There were still some early morning stragglers left at the party when journalist Lizzy Goodman set about immortalizing New York’s rambunctious ’00s rock scene. The resulting 600-page tome, Meet Me in the Bathroom, is a thrilling, hilarious, gossip-fueled account of the city’s musical renaissance post-9/11, from the rise (again) of rock’n’roll on the Lower East Side to the madcap birth of DFA Records to Brooklyn’s indie rock gentrification later in the decade.
Like Please Kill Me, Gillian McCain and Legs McNeil's definitive oral history of New York punk, before it, Meet Me in the Bathroom is a project of such enormous scale that one of Goodman’s peers tells me it “almost killed her.” It took six years and 200+ interviews to complete, capturing the kind of fly-on-the-wall music journalism rarely seen anymore. Every chapter hits you like the rush of another line in a grotty bathroom stall, as evidenced by the candid excerpts that ran ahead of the book’s publication. We caught up with Goodman this week to find out how she got the dirt, and who’s pissed at her now.
Pitchfork: Considering it all took place so recently, when did you realize you needed to write this history?
Lizzy Goodman: One of the first things I kept hearing was, “What are you talking about? It's way too soon to do that.” I didn't listen. Anyone that thinks it's “too soon” after the internet has existed is probably wrong. The idea began where the book ends. I went to see the then-final LCD Soundsystem show, which of course did not turn out to be the final show. It was a very dramatic culmination of their rise, and this reinvention of dance and rock music. It felt like a crescendo moment, all cymbals crashing: “Oh my god they're at Madison Square Garden.” This is not a band that should necessarily have been there. Famous people are there, there are limos outside. Soon after that, I'd seen the Strokes play Madison Square Garden as well, and they just killed it. They were this robust, powerful, fully formed rock band. Seeing both of those things cast in that light of establishment rockstardom made me realize that something had ended and something was beginning.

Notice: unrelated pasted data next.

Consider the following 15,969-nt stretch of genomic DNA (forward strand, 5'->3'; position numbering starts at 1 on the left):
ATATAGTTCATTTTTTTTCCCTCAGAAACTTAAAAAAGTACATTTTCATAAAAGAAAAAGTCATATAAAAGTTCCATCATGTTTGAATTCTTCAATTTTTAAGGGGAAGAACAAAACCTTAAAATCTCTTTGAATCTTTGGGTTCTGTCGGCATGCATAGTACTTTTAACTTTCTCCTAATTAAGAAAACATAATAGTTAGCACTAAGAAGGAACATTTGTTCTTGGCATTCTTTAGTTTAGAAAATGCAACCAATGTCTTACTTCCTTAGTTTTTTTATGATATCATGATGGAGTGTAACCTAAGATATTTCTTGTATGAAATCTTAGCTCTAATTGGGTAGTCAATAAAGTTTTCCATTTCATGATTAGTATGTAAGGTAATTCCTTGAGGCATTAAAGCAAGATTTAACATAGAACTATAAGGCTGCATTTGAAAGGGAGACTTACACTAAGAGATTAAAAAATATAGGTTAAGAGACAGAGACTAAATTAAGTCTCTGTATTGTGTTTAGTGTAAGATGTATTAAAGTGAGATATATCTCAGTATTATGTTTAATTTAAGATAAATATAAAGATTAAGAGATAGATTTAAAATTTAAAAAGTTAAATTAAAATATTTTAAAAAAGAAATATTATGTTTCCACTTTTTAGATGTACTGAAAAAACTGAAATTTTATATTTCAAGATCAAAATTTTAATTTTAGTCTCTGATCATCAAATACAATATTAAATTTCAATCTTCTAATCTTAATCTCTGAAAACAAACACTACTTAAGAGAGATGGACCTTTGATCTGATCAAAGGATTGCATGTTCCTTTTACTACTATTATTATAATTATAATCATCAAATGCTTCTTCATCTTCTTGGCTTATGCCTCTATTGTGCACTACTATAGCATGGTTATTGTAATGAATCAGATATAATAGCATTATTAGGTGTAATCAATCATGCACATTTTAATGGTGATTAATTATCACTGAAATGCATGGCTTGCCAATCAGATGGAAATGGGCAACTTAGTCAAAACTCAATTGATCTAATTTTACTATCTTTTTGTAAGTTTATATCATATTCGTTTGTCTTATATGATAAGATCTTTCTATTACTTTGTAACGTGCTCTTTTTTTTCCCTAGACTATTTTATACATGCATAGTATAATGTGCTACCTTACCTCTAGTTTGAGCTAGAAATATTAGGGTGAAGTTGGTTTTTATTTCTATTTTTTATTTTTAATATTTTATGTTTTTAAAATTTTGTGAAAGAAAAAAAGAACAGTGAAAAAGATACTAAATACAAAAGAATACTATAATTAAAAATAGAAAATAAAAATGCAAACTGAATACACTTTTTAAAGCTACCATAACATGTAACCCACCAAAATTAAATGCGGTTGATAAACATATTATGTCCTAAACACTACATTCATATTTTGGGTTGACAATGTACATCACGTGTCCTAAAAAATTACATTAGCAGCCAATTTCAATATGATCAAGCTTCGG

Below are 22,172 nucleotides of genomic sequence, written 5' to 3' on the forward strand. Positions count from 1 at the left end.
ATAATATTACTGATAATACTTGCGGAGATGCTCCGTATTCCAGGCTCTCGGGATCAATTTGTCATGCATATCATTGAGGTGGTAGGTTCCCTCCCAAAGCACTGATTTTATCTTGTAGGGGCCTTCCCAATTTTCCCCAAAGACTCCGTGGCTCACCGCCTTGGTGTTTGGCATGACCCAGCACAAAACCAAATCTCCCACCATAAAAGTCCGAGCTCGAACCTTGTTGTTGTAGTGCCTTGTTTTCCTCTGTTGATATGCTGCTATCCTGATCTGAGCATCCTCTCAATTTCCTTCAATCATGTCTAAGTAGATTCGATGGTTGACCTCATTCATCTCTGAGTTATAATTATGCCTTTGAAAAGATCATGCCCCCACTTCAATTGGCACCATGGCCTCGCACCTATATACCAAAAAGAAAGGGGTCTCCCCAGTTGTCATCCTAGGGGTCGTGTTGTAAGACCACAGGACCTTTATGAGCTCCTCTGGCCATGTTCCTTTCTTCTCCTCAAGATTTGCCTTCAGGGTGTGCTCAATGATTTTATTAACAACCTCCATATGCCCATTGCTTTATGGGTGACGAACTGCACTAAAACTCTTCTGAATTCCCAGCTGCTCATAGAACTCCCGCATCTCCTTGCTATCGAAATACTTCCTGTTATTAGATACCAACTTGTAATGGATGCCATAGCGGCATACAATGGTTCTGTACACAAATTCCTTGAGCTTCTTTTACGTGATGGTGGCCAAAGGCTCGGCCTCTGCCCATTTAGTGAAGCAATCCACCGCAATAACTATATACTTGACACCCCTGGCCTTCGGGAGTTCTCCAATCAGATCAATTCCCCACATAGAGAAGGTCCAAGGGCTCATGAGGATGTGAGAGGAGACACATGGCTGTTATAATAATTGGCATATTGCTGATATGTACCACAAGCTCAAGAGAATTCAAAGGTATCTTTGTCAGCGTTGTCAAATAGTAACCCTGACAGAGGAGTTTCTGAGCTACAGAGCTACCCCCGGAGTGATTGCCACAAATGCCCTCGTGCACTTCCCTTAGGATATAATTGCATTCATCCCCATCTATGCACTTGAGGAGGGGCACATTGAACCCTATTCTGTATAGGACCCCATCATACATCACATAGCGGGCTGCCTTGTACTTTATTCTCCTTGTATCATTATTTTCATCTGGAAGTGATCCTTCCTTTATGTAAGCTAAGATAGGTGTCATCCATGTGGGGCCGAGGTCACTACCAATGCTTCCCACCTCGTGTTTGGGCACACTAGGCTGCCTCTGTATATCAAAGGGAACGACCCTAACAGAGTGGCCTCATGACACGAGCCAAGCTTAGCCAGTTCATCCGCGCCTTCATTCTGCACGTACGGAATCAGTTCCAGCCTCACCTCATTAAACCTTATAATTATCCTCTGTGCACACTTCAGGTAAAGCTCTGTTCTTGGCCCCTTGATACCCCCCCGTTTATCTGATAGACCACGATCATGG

A lot of these people ran in the same scene as you, and you worked with the Strokes’ Nick Valensi at a restaurant. In the early days, did you have a sense that these people would become rock’s new demigods?
Absolutely not and 100 percent yes at the same time. When I met Nick, I was in college and he'd just graduated high school and was hanging out in New York playing in this band. I remember when he was playing me very early Strokes stuff, I said, “OK, but Nick you're gonna go to school right? Come on!” I mothered him like a 19-year-old asshole. I remember Is This It had come out in the UK but not in America, and I saw them play in Philly with my best friend. We knew the record back and forth. Afterwards Nick was like, “We played a new song tonight!” And we were like, “Yeah, we know. We know all of your songs.” But there's a big space between knowing your friends were doing something cool, and knowing they'd be rock gods of their generation. I knew that Interpol were amazing. I knew that Karen O was a goddamn rockstar. I knew that Nick's band was the soundtrack to my young life. But I did not know that anyone else would care. Neither did they.